UK Students Win Kentucky Academy of Science Research Competitions

by Whitney Harder

(Dec. 18, 2014) — Thirteen University of Kentucky students took home top honors at the Kentucky Academy of Science 100th Annual Meeting in November, where hundreds of undergraduate and graduate students from Kentucky colleges and universities participated in research competitions.

Winners included graduate and undergraduates from the College of Agriculture, Food and EnvironmentCollege of Arts and SciencesGatton College of Business and EconomicsCollege of Health Sciences and College of Public Health.

Graduate oral presentations:

  • Congming Zou, a doctoral candidate in soil science from Chongqing, China, won first place in agricultural sciences;
  • William Witt, a graduate student in public health from Lexington, won first place in anthropology and sociology;
  • Xinyi Zhang, a doctoral candidate in chemistry from Beijing, China, won second place in cellular and molecular biology;
  • Zhaoshuai Wang, a doctoral candidate in chemistry from Tianjin, China, won third place in cellular and molecular biology;
  • Trenede M. Garrison, a doctoral candidate in geological sciences from Lexington, won second place in geology;
  • Qian Chai, a graduate student in chemistry from Lexington, won first place in physiology and biochemistry; and
  • Yuechen Zhu, doctoral candidate in biology from Suzhou, China, won third place in physiology and biochemistry.

Undergraduate oral presentations:

  • Heidi Vollrath, a Global Scholar and management senior from De Pere, Wisconsin, won first place in anthropology and sociology;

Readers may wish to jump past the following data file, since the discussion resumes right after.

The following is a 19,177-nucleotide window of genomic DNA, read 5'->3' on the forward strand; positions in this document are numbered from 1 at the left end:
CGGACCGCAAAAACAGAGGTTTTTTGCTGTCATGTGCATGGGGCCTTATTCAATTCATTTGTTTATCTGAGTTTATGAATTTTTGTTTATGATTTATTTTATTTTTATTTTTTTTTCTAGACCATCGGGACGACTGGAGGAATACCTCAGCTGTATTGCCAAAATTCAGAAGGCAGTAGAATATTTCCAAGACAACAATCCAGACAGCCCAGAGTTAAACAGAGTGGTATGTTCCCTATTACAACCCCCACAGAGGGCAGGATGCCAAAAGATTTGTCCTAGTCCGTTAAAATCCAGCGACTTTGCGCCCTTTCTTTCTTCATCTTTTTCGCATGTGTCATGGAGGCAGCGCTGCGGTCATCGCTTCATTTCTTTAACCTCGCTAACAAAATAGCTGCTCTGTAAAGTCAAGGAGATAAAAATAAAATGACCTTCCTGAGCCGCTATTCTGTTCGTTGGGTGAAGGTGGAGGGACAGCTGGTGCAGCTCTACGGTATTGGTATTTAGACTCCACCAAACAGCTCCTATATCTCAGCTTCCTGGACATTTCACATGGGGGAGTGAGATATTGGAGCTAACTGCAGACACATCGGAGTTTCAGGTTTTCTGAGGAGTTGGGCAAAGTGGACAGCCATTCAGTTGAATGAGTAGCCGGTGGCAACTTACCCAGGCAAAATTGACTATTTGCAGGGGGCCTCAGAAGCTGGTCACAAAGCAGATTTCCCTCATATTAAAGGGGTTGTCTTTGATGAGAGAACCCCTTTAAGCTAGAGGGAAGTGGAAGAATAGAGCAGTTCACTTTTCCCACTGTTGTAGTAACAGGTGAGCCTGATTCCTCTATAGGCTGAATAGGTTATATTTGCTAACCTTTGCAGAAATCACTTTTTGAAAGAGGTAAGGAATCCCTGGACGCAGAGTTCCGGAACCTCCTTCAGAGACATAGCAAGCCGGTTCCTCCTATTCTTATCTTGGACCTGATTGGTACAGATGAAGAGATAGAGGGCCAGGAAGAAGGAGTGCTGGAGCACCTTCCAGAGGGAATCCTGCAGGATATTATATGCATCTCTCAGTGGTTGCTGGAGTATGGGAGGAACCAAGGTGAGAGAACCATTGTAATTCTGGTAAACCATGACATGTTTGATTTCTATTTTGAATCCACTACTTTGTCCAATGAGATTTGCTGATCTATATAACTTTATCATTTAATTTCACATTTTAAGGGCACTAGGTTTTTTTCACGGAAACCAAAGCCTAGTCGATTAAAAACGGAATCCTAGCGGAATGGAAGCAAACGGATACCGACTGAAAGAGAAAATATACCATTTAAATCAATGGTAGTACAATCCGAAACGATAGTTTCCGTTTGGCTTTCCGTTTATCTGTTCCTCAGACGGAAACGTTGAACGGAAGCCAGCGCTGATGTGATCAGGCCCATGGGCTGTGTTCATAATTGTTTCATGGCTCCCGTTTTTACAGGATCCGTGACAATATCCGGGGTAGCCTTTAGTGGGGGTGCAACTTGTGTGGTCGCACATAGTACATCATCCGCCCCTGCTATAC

• Kelly Snowden, a human health sciences junior from Gibsonia, Pennsylvania, won second place in anthropology and sociology;
  • Holden Hemingway, a biology sophomore with a minor in psychology from Tiffin, Ohio, won third place in anthropology and sociology;
  • Michael Bale, a chemistry and physics senior with a minor in mathematics from Dayton, Ohio, won second place in cellular and molecular biology; and
  • Jerrad Grider, a geological sciences senior from Jamestown, Kentucky, won second place in geology.

Undergraduate poster presentations:

More than 800 scientists and students attended the centennial meeting. In addition to student presentations, attendees also had the opportunity to hear from UK professors Jim Krupa, biology, and Jerzy W. Jaromczykcomputer science. Kristen McQuerry, project manager for the Applied Statistics Lab and student in the Department of Statistics doctoral program, Neil Moore, a bioinformatician in the Department of Computer Science, and former UK President Lee Todd Jr. also spoke at the event.

The Kentucky Academy of Science encourages scientific research, promotes the diffusion of scientific knowledge and unifies the scientific interests of the Commonwealth. Faculty, staff and students of the University of Kentucky may become members of the Kentucky Academy of Science at no cost, thanks to University of Kentucky’s Enhanced Affiliate membership

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